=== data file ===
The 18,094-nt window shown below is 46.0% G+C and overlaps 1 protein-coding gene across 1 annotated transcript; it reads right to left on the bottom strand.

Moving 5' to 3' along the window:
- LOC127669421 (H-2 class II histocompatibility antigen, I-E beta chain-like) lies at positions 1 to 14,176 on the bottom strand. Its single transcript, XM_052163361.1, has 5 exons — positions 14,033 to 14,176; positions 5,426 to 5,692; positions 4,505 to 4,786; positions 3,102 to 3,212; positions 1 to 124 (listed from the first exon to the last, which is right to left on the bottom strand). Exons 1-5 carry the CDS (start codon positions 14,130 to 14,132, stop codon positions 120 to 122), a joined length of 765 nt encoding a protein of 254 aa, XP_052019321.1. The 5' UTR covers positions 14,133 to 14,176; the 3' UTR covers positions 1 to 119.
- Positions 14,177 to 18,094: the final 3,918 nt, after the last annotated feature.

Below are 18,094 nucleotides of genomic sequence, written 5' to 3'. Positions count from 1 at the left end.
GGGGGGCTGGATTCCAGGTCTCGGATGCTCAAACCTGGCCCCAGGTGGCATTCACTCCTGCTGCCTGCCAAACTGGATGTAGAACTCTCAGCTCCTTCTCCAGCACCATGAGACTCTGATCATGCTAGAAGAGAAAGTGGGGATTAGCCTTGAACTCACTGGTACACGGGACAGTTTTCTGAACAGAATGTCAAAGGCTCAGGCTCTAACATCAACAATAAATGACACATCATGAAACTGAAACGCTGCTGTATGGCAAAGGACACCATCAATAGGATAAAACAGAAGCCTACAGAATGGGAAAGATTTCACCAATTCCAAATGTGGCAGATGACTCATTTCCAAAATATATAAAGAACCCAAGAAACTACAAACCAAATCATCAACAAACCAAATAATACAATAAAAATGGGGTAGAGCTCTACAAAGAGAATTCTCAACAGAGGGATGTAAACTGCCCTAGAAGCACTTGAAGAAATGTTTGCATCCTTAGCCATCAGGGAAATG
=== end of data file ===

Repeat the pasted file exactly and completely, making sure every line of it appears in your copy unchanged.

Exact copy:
The 18,094-nt window shown below is 46.0% G+C and overlaps 1 protein-coding gene across 1 annotated transcript; it reads right to left on the bottom strand.

Moving 5' to 3' along the window:
- LOC127669421 (H-2 class II histocompatibility antigen, I-E beta chain-like) lies at positions 1 to 14,176 on the bottom strand. Its single transcript, XM_052163361.1, has 5 exons — positions 14,033 to 14,176; positions 5,426 to 5,692; positions 4,505 to 4,786; positions 3,102 to 3,212; positions 1 to 124 (listed from the first exon to the last, which is right to left on the bottom strand). Exons 1-5 carry the CDS (start codon positions 14,130 to 14,132, stop codon positions 120 to 122), a joined length of 765 nt encoding a protein of 254 aa, XP_052019321.1. The 5' UTR covers positions 14,133 to 14,176; the 3' UTR covers positions 1 to 119.
- Positions 14,177 to 18,094: the final 3,918 nt, after the last annotated feature.

Below are 18,094 nucleotides of genomic sequence, written 5' to 3'. Positions count from 1 at the left end.
GGGGGGCTGGATTCCAGGTCTCGGATGCTCAAACCTGGCCCCAGGTGGCATTCACTCCTGCTGCCTGCCAAACTGGATGTAGAACTCTCAGCTCCTTCTCCAGCACCATGAGACTCTGATCATGCTAGAAGAGAAAGTGGGGATTAGCCTTGAACTCACTGGTACACGGGACAGTTTTCTGAACAGAATGTCAAAGGCTCAGGCTCTAACATCAACAATAAATGACACATCATGAAACTGAAACGCTGCTGTATGGCAAAGGACACCATCAATAGGATAAAACAGAAGCCTACAGAATGGGAAAGATTTCACCAATTCCAAATGTGGCAGATGACTCATTTCCAAAATATATAAAGAACCCAAGAAACTACAAACCAAATCATCAACAAACCAAATAATACAATAAAAATGGGGTAGAGCTCTACAAAGAGAATTCTCAACAGAGGGATGTAAACTGCCCTAGAAGCACTTGAAGAAATGTTTGCATCCTTAGCCATCAGGGAAATG